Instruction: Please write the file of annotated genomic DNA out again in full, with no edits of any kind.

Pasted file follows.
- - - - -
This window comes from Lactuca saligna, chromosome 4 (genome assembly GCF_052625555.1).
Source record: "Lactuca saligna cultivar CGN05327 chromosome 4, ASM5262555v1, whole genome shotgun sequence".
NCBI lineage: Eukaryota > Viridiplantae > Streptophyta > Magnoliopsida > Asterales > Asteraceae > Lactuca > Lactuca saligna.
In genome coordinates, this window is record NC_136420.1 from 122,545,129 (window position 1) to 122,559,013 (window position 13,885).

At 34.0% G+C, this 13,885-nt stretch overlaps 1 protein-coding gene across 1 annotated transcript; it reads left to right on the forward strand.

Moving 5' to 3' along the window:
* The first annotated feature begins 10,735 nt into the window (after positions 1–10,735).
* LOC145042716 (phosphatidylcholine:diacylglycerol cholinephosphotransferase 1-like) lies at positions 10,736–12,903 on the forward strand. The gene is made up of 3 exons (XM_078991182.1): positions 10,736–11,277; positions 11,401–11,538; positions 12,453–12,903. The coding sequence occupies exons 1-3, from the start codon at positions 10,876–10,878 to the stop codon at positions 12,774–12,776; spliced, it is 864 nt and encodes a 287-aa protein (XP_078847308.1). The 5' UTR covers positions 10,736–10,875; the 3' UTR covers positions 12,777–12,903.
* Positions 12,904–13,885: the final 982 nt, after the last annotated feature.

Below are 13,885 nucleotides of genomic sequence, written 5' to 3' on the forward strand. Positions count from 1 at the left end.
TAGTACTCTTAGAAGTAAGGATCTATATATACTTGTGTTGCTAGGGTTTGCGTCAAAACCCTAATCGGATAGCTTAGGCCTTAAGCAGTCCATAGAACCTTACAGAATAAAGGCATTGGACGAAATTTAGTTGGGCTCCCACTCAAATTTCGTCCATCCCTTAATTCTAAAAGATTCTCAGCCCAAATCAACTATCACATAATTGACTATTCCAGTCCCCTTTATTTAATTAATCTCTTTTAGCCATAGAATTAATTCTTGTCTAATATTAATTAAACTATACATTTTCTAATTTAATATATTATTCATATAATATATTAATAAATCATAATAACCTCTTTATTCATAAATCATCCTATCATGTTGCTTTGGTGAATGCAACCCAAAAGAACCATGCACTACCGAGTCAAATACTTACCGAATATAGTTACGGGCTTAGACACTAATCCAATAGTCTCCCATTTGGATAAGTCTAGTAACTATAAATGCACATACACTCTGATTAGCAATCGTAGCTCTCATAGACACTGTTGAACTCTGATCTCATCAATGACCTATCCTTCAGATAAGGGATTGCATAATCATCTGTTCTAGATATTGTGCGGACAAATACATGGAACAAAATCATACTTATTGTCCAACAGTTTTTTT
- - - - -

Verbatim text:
This window comes from Lactuca saligna, chromosome 4 (genome assembly GCF_052625555.1).
Source record: "Lactuca saligna cultivar CGN05327 chromosome 4, ASM5262555v1, whole genome shotgun sequence".
NCBI lineage: Eukaryota > Viridiplantae > Streptophyta > Magnoliopsida > Asterales > Asteraceae > Lactuca > Lactuca saligna.
In genome coordinates, this window is record NC_136420.1 from 122,545,129 (window position 1) to 122,559,013 (window position 13,885).

At 34.0% G+C, this 13,885-nt stretch overlaps 1 protein-coding gene across 1 annotated transcript; it reads left to right on the forward strand.

Moving 5' to 3' along the window:
* The first annotated feature begins 10,735 nt into the window (after positions 1–10,735).
* LOC145042716 (phosphatidylcholine:diacylglycerol cholinephosphotransferase 1-like) lies at positions 10,736–12,903 on the forward strand. The gene is made up of 3 exons (XM_078991182.1): positions 10,736–11,277; positions 11,401–11,538; positions 12,453–12,903. The coding sequence occupies exons 1-3, from the start codon at positions 10,876–10,878 to the stop codon at positions 12,774–12,776; spliced, it is 864 nt and encodes a 287-aa protein (XP_078847308.1). The 5' UTR covers positions 10,736–10,875; the 3' UTR covers positions 12,777–12,903.
* Positions 12,904–13,885: the final 982 nt, after the last annotated feature.

Below are 13,885 nucleotides of genomic sequence, written 5' to 3' on the forward strand. Positions count from 1 at the left end.
TAGTACTCTTAGAAGTAAGGATCTATATATACTTGTGTTGCTAGGGTTTGCGTCAAAACCCTAATCGGATAGCTTAGGCCTTAAGCAGTCCATAGAACCTTACAGAATAAAGGCATTGGACGAAATTTAGTTGGGCTCCCACTCAAATTTCGTCCATCCCTTAATTCTAAAAGATTCTCAGCCCAAATCAACTATCACATAATTGACTATTCCAGTCCCCTTTATTTAATTAATCTCTTTTAGCCATAGAATTAATTCTTGTCTAATATTAATTAAACTATACATTTTCTAATTTAATATATTATTCATATAATATATTAATAAATCATAATAACCTCTTTATTCATAAATCATCCTATCATGTTGCTTTGGTGAATGCAACCCAAAAGAACCATGCACTACCGAGTCAAATACTTACCGAATATAGTTACGGGCTTAGACACTAATCCAATAGTCTCCCATTTGGATAAGTCTAGTAACTATAAATGCACATACACTCTGATTAGCAATCGTAGCTCTCATAGACACTGTTGAACTCTGATCTCATCAATGACCTATCCTTCAGATAAGGGATTGCATAATCATCTGTTCTAGATATTGTGCGGACAAATACATGGAACAAAATCATACTTATTGTCCAACAGTTTTTTT